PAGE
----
Cybernetik serves clients from the food, pharmaceutical, chemical, manufacturing and environment industries. All our solutions are customized to specific client requirements, some of which are unique.

For example, we developed and deployed a Continuous Mixing & Extrusion System (bhujia maker) for a reputed player in the snack food industry. Among other requirements, the client needed the automation to produce snacks of handmade flavour and aroma. We delivered the best of both worlds via careful control over process sequence and parameters.

Continuing with the food industry, we automated the industrial cooking process – from raw material feeding to packaging – for a major Ready-to-Eat/Heat (RTE/H) snack food manufacturer with drastic upgrades in quality, hygiene and productivity.

Some of our other ground-breaking projects include:

For multiple wind turbine manufacturers, they replaced special purpose machinery (SPM) with our robotic sawing and drilling system, achieving a 35-45% reduction in cycle time. Improved accuracy virtually eliminated rework. The robotic solution is flexible and can deal with different blade sizes vis-à-vis the rigid capacity of the SPM.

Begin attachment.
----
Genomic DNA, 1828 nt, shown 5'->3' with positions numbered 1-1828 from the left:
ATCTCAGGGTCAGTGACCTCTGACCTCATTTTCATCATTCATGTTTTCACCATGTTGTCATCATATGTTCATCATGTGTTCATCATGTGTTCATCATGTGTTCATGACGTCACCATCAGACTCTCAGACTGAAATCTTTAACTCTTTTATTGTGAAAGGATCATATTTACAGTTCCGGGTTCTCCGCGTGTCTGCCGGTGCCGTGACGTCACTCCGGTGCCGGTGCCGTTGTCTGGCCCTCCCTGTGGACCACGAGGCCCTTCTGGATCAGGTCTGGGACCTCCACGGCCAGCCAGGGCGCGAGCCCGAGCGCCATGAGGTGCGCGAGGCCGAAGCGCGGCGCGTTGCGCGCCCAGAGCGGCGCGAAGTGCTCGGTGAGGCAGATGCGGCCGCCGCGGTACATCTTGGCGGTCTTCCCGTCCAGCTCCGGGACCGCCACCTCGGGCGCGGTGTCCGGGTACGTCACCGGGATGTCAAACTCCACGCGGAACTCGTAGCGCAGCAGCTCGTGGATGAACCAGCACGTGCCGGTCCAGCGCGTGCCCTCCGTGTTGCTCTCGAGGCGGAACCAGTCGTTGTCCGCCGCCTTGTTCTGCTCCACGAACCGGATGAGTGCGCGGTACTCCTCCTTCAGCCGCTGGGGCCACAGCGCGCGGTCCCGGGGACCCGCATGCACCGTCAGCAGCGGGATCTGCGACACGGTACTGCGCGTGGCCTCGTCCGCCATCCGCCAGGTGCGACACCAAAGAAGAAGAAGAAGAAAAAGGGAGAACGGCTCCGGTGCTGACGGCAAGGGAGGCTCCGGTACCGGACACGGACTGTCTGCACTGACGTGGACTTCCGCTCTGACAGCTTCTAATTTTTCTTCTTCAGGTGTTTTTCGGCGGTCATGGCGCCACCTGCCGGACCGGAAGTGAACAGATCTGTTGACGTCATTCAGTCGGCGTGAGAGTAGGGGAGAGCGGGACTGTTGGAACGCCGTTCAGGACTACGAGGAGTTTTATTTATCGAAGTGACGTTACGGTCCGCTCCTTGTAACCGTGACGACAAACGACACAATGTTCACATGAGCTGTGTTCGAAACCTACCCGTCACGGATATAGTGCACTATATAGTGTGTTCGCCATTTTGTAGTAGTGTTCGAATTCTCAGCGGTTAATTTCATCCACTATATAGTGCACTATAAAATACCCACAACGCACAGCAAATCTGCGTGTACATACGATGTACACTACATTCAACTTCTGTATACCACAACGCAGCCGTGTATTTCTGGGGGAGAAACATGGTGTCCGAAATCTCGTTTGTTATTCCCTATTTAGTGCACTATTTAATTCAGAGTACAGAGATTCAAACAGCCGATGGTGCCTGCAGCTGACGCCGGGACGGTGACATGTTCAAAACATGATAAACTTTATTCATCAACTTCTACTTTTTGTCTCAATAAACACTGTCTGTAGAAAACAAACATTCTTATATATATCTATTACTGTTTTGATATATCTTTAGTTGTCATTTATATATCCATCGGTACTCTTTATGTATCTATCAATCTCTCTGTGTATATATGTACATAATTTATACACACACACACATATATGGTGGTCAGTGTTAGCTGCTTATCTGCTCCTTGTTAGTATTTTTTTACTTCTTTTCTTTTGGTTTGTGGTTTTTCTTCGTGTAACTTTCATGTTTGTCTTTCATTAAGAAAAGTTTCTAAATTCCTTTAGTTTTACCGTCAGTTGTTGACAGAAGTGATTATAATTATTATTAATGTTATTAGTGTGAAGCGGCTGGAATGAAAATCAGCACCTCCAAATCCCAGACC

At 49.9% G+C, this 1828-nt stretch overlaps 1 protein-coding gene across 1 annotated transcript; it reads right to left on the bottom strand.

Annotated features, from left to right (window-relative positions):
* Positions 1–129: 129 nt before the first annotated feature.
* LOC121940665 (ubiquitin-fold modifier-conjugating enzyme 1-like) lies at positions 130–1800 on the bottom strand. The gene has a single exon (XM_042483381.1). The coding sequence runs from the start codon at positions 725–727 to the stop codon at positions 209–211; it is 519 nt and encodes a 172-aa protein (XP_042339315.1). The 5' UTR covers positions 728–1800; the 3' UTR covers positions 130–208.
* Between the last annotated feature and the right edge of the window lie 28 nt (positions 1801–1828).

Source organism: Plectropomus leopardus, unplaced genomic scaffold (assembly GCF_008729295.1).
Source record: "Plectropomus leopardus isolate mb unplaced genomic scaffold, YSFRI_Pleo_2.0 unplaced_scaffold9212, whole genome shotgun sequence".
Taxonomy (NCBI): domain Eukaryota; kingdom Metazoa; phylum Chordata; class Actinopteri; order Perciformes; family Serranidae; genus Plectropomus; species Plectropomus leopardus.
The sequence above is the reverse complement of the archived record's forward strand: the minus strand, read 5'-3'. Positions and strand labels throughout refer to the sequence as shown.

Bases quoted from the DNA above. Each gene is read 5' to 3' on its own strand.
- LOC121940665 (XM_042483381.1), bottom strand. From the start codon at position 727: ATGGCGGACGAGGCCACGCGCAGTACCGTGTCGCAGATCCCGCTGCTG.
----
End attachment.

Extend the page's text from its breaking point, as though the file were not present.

For an ammunition-making company, Cybernetik developed multi-station automation for the high-speed assembly of artillery shells. The solution first assembles various parts of the shell followed by checks to ensure the correct relative position. A process for ammunition cartridges that was only possible through manual operation is now fully automated.

For Green Mountain Firewood, we successfully integrated a cooling tunnel in the processing line to help eliminate bottlenecks, while simultaneously automating key processes such as packing and palletizing, to produce more than 4,000 logs an hour.


  • Tell us about your future plans and what trends do you see shaping the industry

Manufacturing will be more data-driven than before. As Industry 4.0 technologies such as AI, ML, Virtual Reality (VR), Industrial Internet of Things (IIoT), predictive data analytics and Augmented Reality (AR) become more sophisticated, manufacturing will move from automation to autonomous. The data-driven model will streamline manufacturing as well as supply chain processes, consequently improving resource utilisation with associated efficiencies.

Hyper automation, which facilitates a seamless data flow between automation systems in various streams (departments, units or organizations), will assume greater importance.  Waste reduction and streamlined production will acquire more significance in all industries, thanks to their links with the broader themes of resource depletion and climate change. The same topics will demand greener technologies and methodologies.